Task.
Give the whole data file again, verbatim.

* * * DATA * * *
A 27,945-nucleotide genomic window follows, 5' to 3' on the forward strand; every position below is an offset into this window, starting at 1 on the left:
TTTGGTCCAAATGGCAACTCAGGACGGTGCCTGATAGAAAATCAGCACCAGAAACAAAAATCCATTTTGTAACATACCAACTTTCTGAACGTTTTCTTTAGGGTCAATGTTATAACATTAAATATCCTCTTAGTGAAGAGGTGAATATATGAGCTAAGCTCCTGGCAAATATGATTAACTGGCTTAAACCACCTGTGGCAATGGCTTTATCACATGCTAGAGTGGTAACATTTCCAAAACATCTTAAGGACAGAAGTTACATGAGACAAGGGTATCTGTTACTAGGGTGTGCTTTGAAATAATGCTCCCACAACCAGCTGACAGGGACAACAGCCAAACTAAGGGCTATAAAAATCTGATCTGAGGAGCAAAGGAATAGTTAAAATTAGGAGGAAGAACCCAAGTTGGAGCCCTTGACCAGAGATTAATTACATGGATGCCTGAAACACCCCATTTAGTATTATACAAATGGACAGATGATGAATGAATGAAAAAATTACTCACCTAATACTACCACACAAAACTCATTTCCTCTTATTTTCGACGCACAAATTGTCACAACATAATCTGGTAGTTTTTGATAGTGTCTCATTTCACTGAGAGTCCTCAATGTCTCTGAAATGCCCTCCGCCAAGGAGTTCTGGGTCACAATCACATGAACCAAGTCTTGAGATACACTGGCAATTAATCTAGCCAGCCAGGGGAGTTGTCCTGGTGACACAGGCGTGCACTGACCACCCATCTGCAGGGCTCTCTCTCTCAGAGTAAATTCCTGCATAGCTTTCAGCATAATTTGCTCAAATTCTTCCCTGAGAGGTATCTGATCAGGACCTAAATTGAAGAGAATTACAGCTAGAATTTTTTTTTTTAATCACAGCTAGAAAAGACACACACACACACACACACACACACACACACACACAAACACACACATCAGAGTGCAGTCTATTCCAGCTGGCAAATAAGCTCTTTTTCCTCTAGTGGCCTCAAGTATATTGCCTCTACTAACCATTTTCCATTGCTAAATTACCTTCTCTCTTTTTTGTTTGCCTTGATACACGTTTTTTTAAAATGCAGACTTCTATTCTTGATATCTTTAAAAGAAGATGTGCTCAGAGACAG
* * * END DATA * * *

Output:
A 27,945-nucleotide genomic window follows, 5' to 3' on the forward strand; every position below is an offset into this window, starting at 1 on the left:
TTTGGTCCAAATGGCAACTCAGGACGGTGCCTGATAGAAAATCAGCACCAGAAACAAAAATCCATTTTGTAACATACCAACTTTCTGAACGTTTTCTTTAGGGTCAATGTTATAACATTAAATATCCTCTTAGTGAAGAGGTGAATATATGAGCTAAGCTCCTGGCAAATATGATTAACTGGCTTAAACCACCTGTGGCAATGGCTTTATCACATGCTAGAGTGGTAACATTTCCAAAACATCTTAAGGACAGAAGTTACATGAGACAAGGGTATCTGTTACTAGGGTGTGCTTTGAAATAATGCTCCCACAACCAGCTGACAGGGACAACAGCCAAACTAAGGGCTATAAAAATCTGATCTGAGGAGCAAAGGAATAGTTAAAATTAGGAGGAAGAACCCAAGTTGGAGCCCTTGACCAGAGATTAATTACATGGATGCCTGAAACACCCCATTTAGTATTATACAAATGGACAGATGATGAATGAATGAAAAAATTACTCACCTAATACTACCACACAAAACTCATTTCCTCTTATTTTCGACGCACAAATTGTCACAACATAATCTGGTAGTTTTTGATAGTGTCTCATTTCACTGAGAGTCCTCAATGTCTCTGAAATGCCCTCCGCCAAGGAGTTCTGGGTCACAATCACATGAACCAAGTCTTGAGATACACTGGCAATTAATCTAGCCAGCCAGGGGAGTTGTCCTGGTGACACAGGCGTGCACTGACCACCCATCTGCAGGGCTCTCTCTCTCAGAGTAAATTCCTGCATAGCTTTCAGCATAATTTGCTCAAATTCTTCCCTGAGAGGTATCTGATCAGGACCTAAATTGAAGAGAATTACAGCTAGAATTTTTTTTTTTAATCACAGCTAGAAAAGACACACACACACACACACACACACACACACACACACAAACACACACATCAGAGTGCAGTCTATTCCAGCTGGCAAATAAGCTCTTTTTCCTCTAGTGGCCTCAAGTATATTGCCTCTACTAACCATTTTCCATTGCTAAATTACCTTCTCTCTTTTTTGTTTGCCTTGATACACGTTTTTTTAAAATGCAGACTTCTATTCTTGATATCTTTAAAAGAAGATGTGCTCAGAGACAG